Startups never fail for just a single reason. Failure is tied to a series of poor choices. Understanding why startups fail is critical to avoiding internal issues.
Even with adequate financial support and market demand, most startups fail.
As of September 2020, 487 unicorns exist with a cumulative value of roughly $1,537 billion. 487 is nothing compared to the millions of startups around the world.
Opening a business always involves risks. Unlike their small business counterparts, however, startups face additional challenges often too dire to overcome. Outsiders can’t understand how a company could grow too fast and fail – but it happens too often.
Fortunately, you can avoid most major problems with a little preparedness and planning.
- Startups don’t fail for one reason alone. Several issues pile on as pressure builds until something finally gives way and receives most of the blame.
- Avoid most issues with prompt access to information and intentional action. It is essential to address problems like product demand with successful pivots.
- Startup success comes from the top down. Leadership must draw up a comprehensive internal strategy and delegate roles to the right individuals. A strategy and the right tools ensure every action is intentional and focused on growth.
How Many Startups Fail?
According to CB Insights, 70% of tech startups shut down about 20 months after their first funding round. For consumer hardware startups, the figure is even grimmer: 97%.
Top 10 Reasons Why Startups Fail
While scandals certainly happen, most startups don’t fail for any single reason. Rather, a combination of problems lead to their downfall. Even in cases of scandal, the misconduct only compounds other problems like market demand, competition, and management.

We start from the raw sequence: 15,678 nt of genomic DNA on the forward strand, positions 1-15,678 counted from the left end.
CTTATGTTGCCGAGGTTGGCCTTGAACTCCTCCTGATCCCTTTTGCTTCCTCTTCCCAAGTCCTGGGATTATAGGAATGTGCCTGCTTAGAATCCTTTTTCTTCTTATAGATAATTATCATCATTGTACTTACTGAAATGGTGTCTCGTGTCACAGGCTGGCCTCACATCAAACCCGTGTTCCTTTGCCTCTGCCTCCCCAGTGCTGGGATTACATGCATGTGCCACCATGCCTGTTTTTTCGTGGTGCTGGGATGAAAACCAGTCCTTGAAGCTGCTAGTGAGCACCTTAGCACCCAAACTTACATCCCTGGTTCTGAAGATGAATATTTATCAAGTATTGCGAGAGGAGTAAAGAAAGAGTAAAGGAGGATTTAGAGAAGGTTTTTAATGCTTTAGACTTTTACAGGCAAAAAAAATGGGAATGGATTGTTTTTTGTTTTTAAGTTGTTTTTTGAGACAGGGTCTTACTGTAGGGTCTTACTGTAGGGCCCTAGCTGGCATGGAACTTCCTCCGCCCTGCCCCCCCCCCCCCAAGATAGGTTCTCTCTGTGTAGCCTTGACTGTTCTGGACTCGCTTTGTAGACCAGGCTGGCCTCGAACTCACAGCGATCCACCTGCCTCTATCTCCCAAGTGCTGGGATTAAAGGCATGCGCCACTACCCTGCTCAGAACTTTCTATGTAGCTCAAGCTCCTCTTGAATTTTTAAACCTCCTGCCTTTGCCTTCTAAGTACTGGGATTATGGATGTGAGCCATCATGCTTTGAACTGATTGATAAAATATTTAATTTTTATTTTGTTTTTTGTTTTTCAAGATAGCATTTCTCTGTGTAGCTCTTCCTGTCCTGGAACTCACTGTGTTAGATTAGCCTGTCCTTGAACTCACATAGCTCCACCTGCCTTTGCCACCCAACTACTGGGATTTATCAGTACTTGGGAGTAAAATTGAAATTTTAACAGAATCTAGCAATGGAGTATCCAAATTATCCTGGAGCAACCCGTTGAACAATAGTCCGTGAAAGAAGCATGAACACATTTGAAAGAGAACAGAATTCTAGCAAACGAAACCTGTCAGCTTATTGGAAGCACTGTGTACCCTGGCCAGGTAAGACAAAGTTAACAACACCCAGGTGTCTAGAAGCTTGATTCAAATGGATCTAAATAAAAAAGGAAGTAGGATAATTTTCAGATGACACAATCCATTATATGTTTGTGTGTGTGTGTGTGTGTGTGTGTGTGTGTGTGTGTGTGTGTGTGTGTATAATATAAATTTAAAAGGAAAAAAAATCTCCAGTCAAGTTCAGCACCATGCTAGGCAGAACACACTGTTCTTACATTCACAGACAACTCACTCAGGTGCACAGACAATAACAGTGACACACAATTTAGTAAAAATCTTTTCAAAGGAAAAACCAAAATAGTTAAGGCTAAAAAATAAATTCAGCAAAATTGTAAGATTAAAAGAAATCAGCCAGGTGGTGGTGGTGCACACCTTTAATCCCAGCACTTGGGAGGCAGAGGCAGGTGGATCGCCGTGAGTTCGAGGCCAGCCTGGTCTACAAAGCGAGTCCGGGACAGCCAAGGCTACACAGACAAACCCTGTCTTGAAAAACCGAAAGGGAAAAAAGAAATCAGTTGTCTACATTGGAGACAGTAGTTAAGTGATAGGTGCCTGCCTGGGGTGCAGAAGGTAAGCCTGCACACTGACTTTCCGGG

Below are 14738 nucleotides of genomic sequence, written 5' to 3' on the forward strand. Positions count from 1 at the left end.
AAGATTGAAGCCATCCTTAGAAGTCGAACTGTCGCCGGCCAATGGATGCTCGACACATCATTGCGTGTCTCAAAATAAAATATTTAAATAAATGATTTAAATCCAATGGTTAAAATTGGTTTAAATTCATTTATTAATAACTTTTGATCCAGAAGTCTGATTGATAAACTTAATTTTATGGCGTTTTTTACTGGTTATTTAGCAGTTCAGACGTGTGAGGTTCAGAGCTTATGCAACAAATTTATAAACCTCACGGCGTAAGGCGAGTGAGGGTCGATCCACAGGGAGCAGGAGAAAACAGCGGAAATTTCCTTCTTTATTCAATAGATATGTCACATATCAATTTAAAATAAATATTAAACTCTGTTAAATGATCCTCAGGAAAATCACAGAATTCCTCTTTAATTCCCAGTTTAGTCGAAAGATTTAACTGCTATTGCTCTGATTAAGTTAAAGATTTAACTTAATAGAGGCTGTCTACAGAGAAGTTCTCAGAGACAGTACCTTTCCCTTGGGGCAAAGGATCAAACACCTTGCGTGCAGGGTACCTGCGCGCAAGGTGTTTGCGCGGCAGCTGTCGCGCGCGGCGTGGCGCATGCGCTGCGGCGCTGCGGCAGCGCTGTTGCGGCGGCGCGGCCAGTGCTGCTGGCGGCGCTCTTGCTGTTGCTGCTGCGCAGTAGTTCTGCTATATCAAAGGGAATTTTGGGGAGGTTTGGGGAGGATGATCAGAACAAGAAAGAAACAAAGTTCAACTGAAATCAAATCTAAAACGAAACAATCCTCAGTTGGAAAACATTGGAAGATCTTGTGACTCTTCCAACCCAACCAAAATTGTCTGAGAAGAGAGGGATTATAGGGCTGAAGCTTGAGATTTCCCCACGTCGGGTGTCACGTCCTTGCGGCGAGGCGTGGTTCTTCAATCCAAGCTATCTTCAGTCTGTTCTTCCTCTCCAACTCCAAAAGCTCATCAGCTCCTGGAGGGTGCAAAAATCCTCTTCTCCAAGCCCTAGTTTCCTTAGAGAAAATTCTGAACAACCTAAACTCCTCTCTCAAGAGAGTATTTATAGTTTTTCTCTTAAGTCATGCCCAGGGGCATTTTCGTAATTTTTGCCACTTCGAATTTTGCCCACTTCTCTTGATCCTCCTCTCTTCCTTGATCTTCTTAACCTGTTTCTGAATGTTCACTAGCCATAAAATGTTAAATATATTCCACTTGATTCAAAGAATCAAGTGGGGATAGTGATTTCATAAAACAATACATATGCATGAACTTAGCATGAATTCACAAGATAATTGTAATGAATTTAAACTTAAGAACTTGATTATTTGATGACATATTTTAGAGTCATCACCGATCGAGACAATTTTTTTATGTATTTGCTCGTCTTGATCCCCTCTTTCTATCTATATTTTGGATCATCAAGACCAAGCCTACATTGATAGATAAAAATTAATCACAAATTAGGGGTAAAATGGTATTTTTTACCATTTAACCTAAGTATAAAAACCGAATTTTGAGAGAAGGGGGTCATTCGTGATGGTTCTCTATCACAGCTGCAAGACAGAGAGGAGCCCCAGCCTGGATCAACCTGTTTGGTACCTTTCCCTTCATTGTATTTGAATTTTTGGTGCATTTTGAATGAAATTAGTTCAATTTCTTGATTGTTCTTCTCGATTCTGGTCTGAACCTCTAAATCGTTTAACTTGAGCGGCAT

1. Market Demand Problems
Startups often fail because their products/services don’t address customer problems accurately. For example, a law firm doesn’t want more efficiency. It wants more clients.
Other startups focus too much on consumer products when they’d drive more revenue as business-facing organizations.
In some cases, you can address market demand issues swiftly with marketing and development tweaks – if you catch the problem fast enough.
2. Funding Dries Up
Wow Air went bankrupt in 2019 and took a third of Iceland’s economy down with it. Many times, arguments over how to spend money create the biggest problem in startups. Results suffer, investors grow weary, and the runway closes.
3. Team Members Aren’t Aligned
Startups can’t afford to waste hours and energy. Unfortunately, when departments face constant conflict and poor direction, that’s exactly what happens.
4. Pivoting Problems
Pivots can go extraordinarily well, or they can tank. Startups that poorly plan their pivot, or do not pivot at all when needed, risk failure.
5. Expanding Too Fast
Like pivoting, growth requires a strategic plan and execution. Startups should only expand once they have dedicated resources, funding, labor, and a strategy to put everything into practice.
6. Lackluster Marketing Strategies
Marketing has a massive role to play in getting startups off the ground. Understanding your audience is key. Without seamless access to data, a comprehensive strategy, and coordination with sales, marketing strategies are doomed — and they’ll take the company with them.
7. Outpaced by the Competition
While obsessing over your competition is never healthy, ignoring them is equally detrimental. A bad combination of changing market trends and a rise in competition has led to the demise of many startups.